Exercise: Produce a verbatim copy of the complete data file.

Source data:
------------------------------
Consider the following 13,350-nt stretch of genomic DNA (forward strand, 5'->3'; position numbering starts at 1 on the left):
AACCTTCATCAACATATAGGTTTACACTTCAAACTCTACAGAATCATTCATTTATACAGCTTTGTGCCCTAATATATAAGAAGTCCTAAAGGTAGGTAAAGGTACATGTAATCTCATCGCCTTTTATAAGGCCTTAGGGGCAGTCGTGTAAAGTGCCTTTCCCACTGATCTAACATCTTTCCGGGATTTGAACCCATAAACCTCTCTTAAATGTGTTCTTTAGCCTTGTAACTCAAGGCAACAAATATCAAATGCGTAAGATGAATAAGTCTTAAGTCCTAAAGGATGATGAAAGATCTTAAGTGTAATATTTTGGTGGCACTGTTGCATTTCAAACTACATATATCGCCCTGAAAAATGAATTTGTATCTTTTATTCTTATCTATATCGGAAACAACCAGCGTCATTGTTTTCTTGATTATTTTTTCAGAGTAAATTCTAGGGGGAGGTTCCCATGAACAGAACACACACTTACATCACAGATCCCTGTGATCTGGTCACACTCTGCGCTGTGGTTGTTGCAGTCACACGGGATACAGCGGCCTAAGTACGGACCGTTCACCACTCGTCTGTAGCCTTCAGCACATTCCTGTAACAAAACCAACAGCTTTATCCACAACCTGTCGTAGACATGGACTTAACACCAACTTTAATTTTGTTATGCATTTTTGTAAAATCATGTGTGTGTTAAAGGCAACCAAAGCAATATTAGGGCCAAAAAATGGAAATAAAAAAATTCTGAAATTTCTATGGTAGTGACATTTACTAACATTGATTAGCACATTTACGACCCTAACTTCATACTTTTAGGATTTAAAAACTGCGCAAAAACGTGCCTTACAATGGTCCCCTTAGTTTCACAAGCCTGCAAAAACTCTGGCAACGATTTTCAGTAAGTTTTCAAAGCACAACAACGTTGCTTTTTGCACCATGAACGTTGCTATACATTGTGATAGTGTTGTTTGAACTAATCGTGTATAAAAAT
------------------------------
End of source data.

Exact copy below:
Consider the following 13,350-nt stretch of genomic DNA (forward strand, 5'->3'; position numbering starts at 1 on the left):
AACCTTCATCAACATATAGGTTTACACTTCAAACTCTACAGAATCATTCATTTATACAGCTTTGTGCCCTAATATATAAGAAGTCCTAAAGGTAGGTAAAGGTACATGTAATCTCATCGCCTTTTATAAGGCCTTAGGGGCAGTCGTGTAAAGTGCCTTTCCCACTGATCTAACATCTTTCCGGGATTTGAACCCATAAACCTCTCTTAAATGTGTTCTTTAGCCTTGTAACTCAAGGCAACAAATATCAAATGCGTAAGATGAATAAGTCTTAAGTCCTAAAGGATGATGAAAGATCTTAAGTGTAATATTTTGGTGGCACTGTTGCATTTCAAACTACATATATCGCCCTGAAAAATGAATTTGTATCTTTTATTCTTATCTATATCGGAAACAACCAGCGTCATTGTTTTCTTGATTATTTTTTCAGAGTAAATTCTAGGGGGAGGTTCCCATGAACAGAACACACACTTACATCACAGATCCCTGTGATCTGGTCACACTCTGCGCTGTGGTTGTTGCAGTCACACGGGATACAGCGGCCTAAGTACGGACCGTTCACCACTCGTCTGTAGCCTTCAGCACATTCCTGTAACAAAACCAACAGCTTTATCCACAACCTGTCGTAGACATGGACTTAACACCAACTTTAATTTTGTTATGCATTTTTGTAAAATCATGTGTGTGTTAAAGGCAACCAAAGCAATATTAGGGCCAAAAAATGGAAATAAAAAAATTCTGAAATTTCTATGGTAGTGACATTTACTAACATTGATTAGCACATTTACGACCCTAACTTCATACTTTTAGGATTTAAAAACTGCGCAAAAACGTGCCTTACAATGGTCCCCTTAGTTTCACAAGCCTGCAAAAACTCTGGCAACGATTTTCAGTAAGTTTTCAAAGCACAACAACGTTGCTTTTTGCACCATGAACGTTGCTATACATTGTGATAGTGTTGTTTGAACTAATCGTGTATAAAAAT